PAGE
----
We ran 3 Rated Battleground teams and two PvE Raid groups, itself something of an achievement in a game where most players either buy or pug for their rating. Our primary team achieved a rating of over 2200 (which unlocked the most powerful PvP gear in the game), and the other two reached ratings of over 2000. The guild was a lot of fun, and we had a real comradery for most of the time. But we did suffer more than at any other time in our history from certain members turning into complete elitist shitheads, and this was very disappointing. Members being overprotective of their rating, not wanting to group with certain people, wanting to skip a guild event because they were close to a new rating threshold. None of these attitudes were tolerated, and led to an instant guild kick.
Every member in WoW was under the spotlight, and there really was no room to hide if you didn't know your class. You couldn't get away with mashing buttons at the back of Raid Group 2 in an open world PvP fight! Seeing the rate at which our members improved was very rewarding, and this experience both for our members and our leaders will reap huge rewards when we face off in open world PvP again.
In September 2013 we flirted with Final Fantasy XIV: A Realm Reborn for several months. This game followed a frustrating trend in recent MMO game design where joining a strong, organised guild was not really necessary, and even the levelling process (and much of the level cap content) was completed most efficiently in random pickup groups running throughout the zone hoping to register a hit on the public quest bosses before they were blitzed. This gave us endless problems when it came to guild recruitment.
At endgame we were one of the first guilds on our server to kill the various instanced raid bosses and complete the available raid content, but this also meant we were left with little to do until the new expansion was released. We ran 3 raid groups farming the endgame content, but due to game limitations there was in truth little reason other than my sparkling personality for any of these groups to interact with each other or even be in the same guild. Definitely not suited towards a guild like Cyrus, who likes to arrange big events and conquer the world!
With no PvP, raid sizes limited to just 8 players, and nothing exciting in the expansion patch notes, we called it a day.
Cyrus in Final Fantasy XIV. We played a PvE game and got exactly what we deserved.
Since mid 2014 we have been on something of a hiatus, occasionally returning to former games such as World of Warcraft but not in a serious way. We are very much looking forward to reforming and getting our mojo back! None of the newer games appealed to us, and we were reluctant to take a punt on something new in the hopes that it would turn out OK at endgame. Games these days aren't focusing on putting guilds at the centre of their game, and this makes me sad panda. If only some visionary would step forward, unshackle his game studio from the strict confines of Mega Corporation Inc and crowdfund a game through, oh I don't know, Kickstarter and make a game for us PvP guilds?!!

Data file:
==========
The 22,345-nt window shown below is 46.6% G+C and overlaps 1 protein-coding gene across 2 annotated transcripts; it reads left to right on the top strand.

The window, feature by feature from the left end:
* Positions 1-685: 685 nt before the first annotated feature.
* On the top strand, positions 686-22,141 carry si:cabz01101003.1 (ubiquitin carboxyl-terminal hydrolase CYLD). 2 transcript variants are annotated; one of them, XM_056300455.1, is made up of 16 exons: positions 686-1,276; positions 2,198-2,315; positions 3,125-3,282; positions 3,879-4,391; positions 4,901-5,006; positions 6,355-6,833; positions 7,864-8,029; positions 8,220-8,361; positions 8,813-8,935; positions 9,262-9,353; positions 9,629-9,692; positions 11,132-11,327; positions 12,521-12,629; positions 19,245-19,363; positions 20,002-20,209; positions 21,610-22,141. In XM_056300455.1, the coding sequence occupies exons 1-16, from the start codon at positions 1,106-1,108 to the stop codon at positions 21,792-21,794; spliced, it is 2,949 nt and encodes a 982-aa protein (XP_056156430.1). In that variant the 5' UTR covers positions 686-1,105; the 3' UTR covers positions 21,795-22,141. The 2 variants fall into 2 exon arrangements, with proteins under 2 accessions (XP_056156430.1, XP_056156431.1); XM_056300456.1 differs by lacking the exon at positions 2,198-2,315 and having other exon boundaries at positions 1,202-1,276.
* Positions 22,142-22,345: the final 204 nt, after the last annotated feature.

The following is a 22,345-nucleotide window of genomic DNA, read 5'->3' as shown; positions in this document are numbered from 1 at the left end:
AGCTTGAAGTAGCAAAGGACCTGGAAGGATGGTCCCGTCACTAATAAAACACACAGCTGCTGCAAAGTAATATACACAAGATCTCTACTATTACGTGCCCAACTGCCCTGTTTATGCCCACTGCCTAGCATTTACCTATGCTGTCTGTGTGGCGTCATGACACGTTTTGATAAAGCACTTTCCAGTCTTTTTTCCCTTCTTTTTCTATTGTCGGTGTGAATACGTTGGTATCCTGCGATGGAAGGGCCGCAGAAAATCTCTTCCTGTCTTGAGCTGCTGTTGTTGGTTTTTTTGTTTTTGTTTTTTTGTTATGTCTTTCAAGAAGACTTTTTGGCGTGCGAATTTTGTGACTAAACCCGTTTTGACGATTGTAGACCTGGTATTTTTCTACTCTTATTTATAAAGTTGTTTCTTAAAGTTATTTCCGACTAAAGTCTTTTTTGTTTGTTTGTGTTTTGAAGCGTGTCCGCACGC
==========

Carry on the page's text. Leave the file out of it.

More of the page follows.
Faction: Coming soon!
Step forward Mark Jacobs and City State Entertainment! As soon as we heard about Camelot Unchained, we knew that we had found our spiritual home - it just hadn't been built yet! We miss the days of meaningful Open World PvP and faction fighting. Roaming as a guild and fighting against wave after wave of enemies. Skilled classes that are hard to master, where you can differentiate between a keyboard turner, a clicker or a keybinder. A game where team play, communication, practise and effort will be rewarded. Where a player will have pride in the guild tag above his name!
Whatever we may do between now and the Camelot Unchained launch date, everything will be for the betterment of our guild and community for this launch.
Cyrus will be BIG. Cyrus will be PREPARED. And Cyrus will be SUCCESSFUL in Camelot Unchained!
Guild levelling PvP event in Rift. If you haven't experienced being in a really great guild before, get it right for Camelot Unchained!
Narrator's voice: At the time of writing, Camelot unchained is over 4 years late with still no release schedule being made available. We have moved on for now...